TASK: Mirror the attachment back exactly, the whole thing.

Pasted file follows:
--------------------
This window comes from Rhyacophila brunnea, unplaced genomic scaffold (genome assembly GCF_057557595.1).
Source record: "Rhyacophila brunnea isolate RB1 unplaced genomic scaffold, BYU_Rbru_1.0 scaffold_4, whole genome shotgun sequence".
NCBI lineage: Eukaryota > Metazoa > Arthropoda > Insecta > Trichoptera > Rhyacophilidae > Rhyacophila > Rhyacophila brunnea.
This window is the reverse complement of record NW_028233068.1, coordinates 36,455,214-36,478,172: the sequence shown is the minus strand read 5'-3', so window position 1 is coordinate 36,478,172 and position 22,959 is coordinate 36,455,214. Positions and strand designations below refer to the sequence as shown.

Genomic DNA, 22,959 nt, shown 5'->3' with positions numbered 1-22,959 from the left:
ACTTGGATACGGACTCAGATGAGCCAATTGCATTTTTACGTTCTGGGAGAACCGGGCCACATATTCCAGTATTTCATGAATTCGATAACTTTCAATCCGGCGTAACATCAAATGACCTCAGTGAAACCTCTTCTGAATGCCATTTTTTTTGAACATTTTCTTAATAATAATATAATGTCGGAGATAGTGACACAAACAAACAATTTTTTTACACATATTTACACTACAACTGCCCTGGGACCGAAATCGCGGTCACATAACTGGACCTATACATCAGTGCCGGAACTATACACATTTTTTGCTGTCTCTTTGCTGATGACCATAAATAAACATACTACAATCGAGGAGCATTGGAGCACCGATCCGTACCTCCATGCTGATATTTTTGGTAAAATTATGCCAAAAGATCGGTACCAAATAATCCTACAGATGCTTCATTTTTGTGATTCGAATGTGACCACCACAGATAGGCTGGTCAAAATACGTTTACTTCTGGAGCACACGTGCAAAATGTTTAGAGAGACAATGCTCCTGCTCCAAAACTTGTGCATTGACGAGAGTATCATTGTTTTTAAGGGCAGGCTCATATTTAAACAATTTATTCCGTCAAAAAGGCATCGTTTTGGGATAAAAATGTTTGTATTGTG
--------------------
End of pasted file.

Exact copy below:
This window comes from Rhyacophila brunnea, unplaced genomic scaffold (genome assembly GCF_057557595.1).
Source record: "Rhyacophila brunnea isolate RB1 unplaced genomic scaffold, BYU_Rbru_1.0 scaffold_4, whole genome shotgun sequence".
NCBI lineage: Eukaryota > Metazoa > Arthropoda > Insecta > Trichoptera > Rhyacophilidae > Rhyacophila > Rhyacophila brunnea.
This window is the reverse complement of record NW_028233068.1, coordinates 36,455,214-36,478,172: the sequence shown is the minus strand read 5'-3', so window position 1 is coordinate 36,478,172 and position 22,959 is coordinate 36,455,214. Positions and strand designations below refer to the sequence as shown.

Genomic DNA, 22,959 nt, shown 5'->3' with positions numbered 1-22,959 from the left:
ACTTGGATACGGACTCAGATGAGCCAATTGCATTTTTACGTTCTGGGAGAACCGGGCCACATATTCCAGTATTTCATGAATTCGATAACTTTCAATCCGGCGTAACATCAAATGACCTCAGTGAAACCTCTTCTGAATGCCATTTTTTTTGAACATTTTCTTAATAATAATATAATGTCGGAGATAGTGACACAAACAAACAATTTTTTTACACATATTTACACTACAACTGCCCTGGGACCGAAATCGCGGTCACATAACTGGACCTATACATCAGTGCCGGAACTATACACATTTTTTGCTGTCTCTTTGCTGATGACCATAAATAAACATACTACAATCGAGGAGCATTGGAGCACCGATCCGTACCTCCATGCTGATATTTTTGGTAAAATTATGCCAAAAGATCGGTACCAAATAATCCTACAGATGCTTCATTTTTGTGATTCGAATGTGACCACCACAGATAGGCTGGTCAAAATACGTTTACTTCTGGAGCACACGTGCAAAATGTTTAGAGAGACAATGCTCCTGCTCCAAAACTTGTGCATTGACGAGAGTATCATTGTTTTTAAGGGCAGGCTCATATTTAAACAATTTATTCCGTCAAAAAGGCATCGTTTTGGGATAAAAATGTTTGTATTGTG